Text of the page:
In the news: health benefits of being thankful

Sheela Raja

Being grateful has a positive effect on health, says College of Dentistry psychologist Sheela Raja. Photo: Roberta Dupuis-Devlin


“Research suggests that individuals who are grateful in their daily lives actually report fewer stress-related health symptoms, including headaches, gastrointestinal (stomach) issues, chest pain, muscle aches, and appetite problems.”

Sheela Raja, psychologist and assistant professor of pediatric dentistry, on the healthy effects of gratitude,



“When redevelopment comes, police follow, and there’s more safety in the neighborhoods and people think that’s great. But they do not enjoy that very long. Soon those services make those neighborhoods candidates for gentrification, and the people celebrating the benefits are displaced.”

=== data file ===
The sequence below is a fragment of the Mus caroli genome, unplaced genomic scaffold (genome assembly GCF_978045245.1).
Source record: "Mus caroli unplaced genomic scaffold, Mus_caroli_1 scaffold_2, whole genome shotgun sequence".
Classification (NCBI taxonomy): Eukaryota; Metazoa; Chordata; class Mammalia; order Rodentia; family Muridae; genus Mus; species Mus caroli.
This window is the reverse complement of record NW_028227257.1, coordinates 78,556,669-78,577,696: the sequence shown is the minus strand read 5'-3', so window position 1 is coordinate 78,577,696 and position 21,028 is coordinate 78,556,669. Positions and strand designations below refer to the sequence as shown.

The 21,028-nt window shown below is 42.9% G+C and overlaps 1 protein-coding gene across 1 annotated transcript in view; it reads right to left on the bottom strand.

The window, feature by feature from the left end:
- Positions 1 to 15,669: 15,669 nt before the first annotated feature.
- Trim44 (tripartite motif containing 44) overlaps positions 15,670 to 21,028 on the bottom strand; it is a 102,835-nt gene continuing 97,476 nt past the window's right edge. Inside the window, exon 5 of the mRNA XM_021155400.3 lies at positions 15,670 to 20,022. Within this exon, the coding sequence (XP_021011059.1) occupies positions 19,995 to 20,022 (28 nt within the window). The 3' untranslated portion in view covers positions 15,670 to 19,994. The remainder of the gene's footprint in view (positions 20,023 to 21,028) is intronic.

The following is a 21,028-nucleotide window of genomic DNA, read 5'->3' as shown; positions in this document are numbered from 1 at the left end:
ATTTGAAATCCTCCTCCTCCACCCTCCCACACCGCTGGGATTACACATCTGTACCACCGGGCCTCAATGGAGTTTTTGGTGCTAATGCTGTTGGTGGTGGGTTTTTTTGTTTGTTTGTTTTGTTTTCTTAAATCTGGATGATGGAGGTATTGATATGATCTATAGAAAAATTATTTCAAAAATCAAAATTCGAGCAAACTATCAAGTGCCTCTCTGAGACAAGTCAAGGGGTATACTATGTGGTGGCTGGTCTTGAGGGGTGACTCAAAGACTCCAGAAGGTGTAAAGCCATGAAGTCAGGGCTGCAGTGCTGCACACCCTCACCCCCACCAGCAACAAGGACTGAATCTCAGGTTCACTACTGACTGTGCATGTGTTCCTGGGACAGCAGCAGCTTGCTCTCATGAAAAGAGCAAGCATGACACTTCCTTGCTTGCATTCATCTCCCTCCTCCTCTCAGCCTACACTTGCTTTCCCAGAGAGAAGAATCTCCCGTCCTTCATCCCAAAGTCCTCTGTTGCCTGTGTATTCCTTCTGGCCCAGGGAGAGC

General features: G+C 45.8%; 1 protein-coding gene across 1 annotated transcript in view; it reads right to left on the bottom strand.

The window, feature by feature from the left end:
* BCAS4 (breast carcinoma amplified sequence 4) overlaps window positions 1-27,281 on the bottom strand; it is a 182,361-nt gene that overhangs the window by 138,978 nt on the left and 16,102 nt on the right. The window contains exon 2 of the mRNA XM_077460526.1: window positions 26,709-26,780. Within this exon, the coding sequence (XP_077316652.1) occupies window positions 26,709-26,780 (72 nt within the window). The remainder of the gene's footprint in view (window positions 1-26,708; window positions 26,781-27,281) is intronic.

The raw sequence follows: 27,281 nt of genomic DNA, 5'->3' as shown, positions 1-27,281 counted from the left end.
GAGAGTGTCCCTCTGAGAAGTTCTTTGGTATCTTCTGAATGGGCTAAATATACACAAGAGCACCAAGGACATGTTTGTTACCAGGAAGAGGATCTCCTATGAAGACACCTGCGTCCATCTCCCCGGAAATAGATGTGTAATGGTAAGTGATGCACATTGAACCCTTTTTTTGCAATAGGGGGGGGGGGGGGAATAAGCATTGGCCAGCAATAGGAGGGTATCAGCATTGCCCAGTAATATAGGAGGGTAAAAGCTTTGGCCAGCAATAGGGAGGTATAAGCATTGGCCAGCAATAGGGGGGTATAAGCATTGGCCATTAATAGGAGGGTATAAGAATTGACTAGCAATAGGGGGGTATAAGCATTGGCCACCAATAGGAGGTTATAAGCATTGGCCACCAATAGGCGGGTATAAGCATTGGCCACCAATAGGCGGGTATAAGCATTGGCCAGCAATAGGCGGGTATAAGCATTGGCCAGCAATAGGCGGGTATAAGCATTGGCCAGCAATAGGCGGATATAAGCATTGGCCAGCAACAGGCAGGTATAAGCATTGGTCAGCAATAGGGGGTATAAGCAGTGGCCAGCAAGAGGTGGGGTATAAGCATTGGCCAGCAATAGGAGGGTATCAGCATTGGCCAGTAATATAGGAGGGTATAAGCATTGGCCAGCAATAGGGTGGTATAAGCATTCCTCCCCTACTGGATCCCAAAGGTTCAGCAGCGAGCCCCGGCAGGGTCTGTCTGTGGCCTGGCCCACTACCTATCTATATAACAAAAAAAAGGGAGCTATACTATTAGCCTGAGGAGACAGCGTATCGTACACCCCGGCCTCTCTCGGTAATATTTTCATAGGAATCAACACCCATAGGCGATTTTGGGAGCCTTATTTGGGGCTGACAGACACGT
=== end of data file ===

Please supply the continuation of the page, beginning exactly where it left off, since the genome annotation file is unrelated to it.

John Betancur, professor of urban planning and policy, on a poll showing that African Americans in Washington, D.C., do not feel that urban redevelopment benefits them, Nov. 20 Washington Post



“We’re in the trenches now working on some extraordinarily exciting research that we think will influence the quality of life of almost everyone currently alive.”

Jay Olshansky, professor of epidemiology, on the science of longevity and aging, Nov. 18 Jewish Journal



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